Amusing is that I have rarely seen a British tractor, or Motor Vehicle, up to the time they banned oil leaks: Not leak oil somewhere. I think it was part of the extended oil change period as you need to keep topping it up. I am sure it was "Top Gear" in reference to I believe the XJ series Jaguar, where they built them for 21 years, or so and in that time never actually managed to put one together properly. Interesting contrast to the Germans who could put the body shell of a beetle together to fractions of a millimeter.

Engine was another matter. Dealer in Wangaratta used to have a range in stock, particularly in Summer. If you did not drive them right, they left Melbourne & cooked the engine some where around Wangaratta: $$$. Some early air conditioned automatics were like that. I was quite shocked one day at the range of 80's & 90's cars on the Hume Highway on a hottish summers day pulled over with cooling issues. I was pleased that the Zephyr had a 15pint (8.5l) radiator & four blade fan (Henry loved two blade ones): It was having no issues even that there was a complete, motor with gearbox in the tray.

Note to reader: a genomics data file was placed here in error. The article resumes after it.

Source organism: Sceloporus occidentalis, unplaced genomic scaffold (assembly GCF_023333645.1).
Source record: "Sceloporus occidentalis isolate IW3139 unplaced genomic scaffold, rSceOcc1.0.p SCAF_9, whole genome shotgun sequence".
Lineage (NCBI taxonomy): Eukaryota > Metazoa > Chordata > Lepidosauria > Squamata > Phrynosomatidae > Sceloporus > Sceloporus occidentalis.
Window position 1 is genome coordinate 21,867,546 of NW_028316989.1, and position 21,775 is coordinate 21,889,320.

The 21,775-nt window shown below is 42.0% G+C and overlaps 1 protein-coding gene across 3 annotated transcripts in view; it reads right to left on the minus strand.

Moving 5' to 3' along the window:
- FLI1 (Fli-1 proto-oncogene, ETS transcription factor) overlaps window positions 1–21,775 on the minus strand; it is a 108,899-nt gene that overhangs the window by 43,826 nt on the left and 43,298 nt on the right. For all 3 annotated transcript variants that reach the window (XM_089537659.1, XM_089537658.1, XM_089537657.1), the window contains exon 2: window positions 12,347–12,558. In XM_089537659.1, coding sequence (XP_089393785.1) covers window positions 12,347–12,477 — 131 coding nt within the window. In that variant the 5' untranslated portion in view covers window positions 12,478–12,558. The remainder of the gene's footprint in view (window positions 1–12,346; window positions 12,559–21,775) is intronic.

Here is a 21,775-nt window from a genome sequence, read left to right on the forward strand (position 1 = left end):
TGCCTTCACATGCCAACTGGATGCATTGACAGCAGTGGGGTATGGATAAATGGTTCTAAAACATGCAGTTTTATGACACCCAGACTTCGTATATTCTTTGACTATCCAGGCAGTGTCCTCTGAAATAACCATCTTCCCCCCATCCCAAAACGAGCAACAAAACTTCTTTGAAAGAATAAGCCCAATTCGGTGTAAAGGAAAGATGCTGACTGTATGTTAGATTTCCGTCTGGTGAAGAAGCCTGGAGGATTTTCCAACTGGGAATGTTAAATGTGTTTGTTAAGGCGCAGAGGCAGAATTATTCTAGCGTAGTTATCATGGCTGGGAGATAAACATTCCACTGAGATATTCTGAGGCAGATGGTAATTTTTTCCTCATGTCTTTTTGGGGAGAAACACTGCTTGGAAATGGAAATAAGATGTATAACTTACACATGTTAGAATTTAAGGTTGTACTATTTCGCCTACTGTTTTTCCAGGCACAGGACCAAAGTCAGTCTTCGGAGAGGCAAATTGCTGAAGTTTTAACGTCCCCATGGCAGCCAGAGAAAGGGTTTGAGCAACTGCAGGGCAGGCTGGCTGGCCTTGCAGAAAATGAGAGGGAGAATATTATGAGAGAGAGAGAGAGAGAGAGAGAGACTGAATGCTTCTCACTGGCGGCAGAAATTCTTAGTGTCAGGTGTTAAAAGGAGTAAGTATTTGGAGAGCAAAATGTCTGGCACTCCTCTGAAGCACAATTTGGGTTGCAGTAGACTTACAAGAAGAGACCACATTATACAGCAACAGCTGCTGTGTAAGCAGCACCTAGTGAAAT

Return to top of page · Post #: 59 · Written at 10:21:25 PM on 7 November 2019.
Vintage Pete's avatar
 Location: Cromer, NSW
 Member since 1 May 2016
 Member #: 1919
 Postcount: 1050

I can't get the search to work??
Which is a real hassle because you can't access the old topics through Google anymore due to the change over to the new server.
And there are old topics I need to read in relation to repairs of models I've read before but I need to read it again.

The other topic is sale page? I have some stuff I want to get rid of before I move house and I'm wondering if the sale page will be opening soon? Thank you , pete


 
 Return to top of page · Post #: 60 · Written at 3:56:16 AM on 8 November 2019.
Brad's avatar
 Administrator
 Location: Greenwich, NSW
 Member since 15 November 2005
 Member #: 1
 Postcount: 5502

The search is working for me. Are you receiving an error message or being directed to a blank page?

Wanted and For Sale will be back soon. I will be working both days this weekend and events like this, and the radio auction last week have delayed getting this finished but it will be back - hopefully before Christmas. Work on the new Wanted page is done (as per recent test posting there). I am just waiting for time to finish the For Sale section.


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A valve a day keeps the transistor away...